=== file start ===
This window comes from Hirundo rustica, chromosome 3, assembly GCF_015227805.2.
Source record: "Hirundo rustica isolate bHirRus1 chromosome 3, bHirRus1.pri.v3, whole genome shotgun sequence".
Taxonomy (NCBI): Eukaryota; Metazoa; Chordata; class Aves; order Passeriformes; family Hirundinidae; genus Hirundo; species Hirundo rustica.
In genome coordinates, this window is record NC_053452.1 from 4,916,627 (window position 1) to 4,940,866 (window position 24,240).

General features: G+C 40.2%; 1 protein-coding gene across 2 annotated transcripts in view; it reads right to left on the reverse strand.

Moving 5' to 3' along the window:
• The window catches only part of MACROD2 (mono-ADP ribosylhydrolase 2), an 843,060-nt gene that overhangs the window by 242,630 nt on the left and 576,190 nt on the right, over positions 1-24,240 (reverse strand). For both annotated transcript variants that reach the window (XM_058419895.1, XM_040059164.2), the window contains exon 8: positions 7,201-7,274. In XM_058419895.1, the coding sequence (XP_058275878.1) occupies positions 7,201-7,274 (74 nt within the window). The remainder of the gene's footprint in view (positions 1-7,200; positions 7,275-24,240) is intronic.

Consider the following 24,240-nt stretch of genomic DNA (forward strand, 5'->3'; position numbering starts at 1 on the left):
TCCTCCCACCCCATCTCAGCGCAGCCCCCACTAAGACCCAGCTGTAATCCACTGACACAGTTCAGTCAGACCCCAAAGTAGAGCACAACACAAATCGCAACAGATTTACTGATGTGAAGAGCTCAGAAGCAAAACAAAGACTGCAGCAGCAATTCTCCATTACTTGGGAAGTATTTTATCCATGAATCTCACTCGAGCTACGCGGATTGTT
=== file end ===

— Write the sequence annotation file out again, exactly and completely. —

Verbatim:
This window comes from Hirundo rustica, chromosome 3, assembly GCF_015227805.2.
Source record: "Hirundo rustica isolate bHirRus1 chromosome 3, bHirRus1.pri.v3, whole genome shotgun sequence".
Taxonomy (NCBI): Eukaryota; Metazoa; Chordata; class Aves; order Passeriformes; family Hirundinidae; genus Hirundo; species Hirundo rustica.
In genome coordinates, this window is record NC_053452.1 from 4,916,627 (window position 1) to 4,940,866 (window position 24,240).

General features: G+C 40.2%; 1 protein-coding gene across 2 annotated transcripts in view; it reads right to left on the reverse strand.

Moving 5' to 3' along the window:
• The window catches only part of MACROD2 (mono-ADP ribosylhydrolase 2), an 843,060-nt gene that overhangs the window by 242,630 nt on the left and 576,190 nt on the right, over positions 1-24,240 (reverse strand). For both annotated transcript variants that reach the window (XM_058419895.1, XM_040059164.2), the window contains exon 8: positions 7,201-7,274. In XM_058419895.1, the coding sequence (XP_058275878.1) occupies positions 7,201-7,274 (74 nt within the window). The remainder of the gene's footprint in view (positions 1-7,200; positions 7,275-24,240) is intronic.

Consider the following 24,240-nt stretch of genomic DNA (forward strand, 5'->3'; position numbering starts at 1 on the left):
TCCTCCCACCCCATCTCAGCGCAGCCCCCACTAAGACCCAGCTGTAATCCACTGACACAGTTCAGTCAGACCCCAAAGTAGAGCACAACACAAATCGCAACAGATTTACTGATGTGAAGAGCTCAGAAGCAAAACAAAGACTGCAGCAGCAATTCTCCATTACTTGGGAAGTATTTTATCCATGAATCTCACTCGAGCTACGCGGATTGTT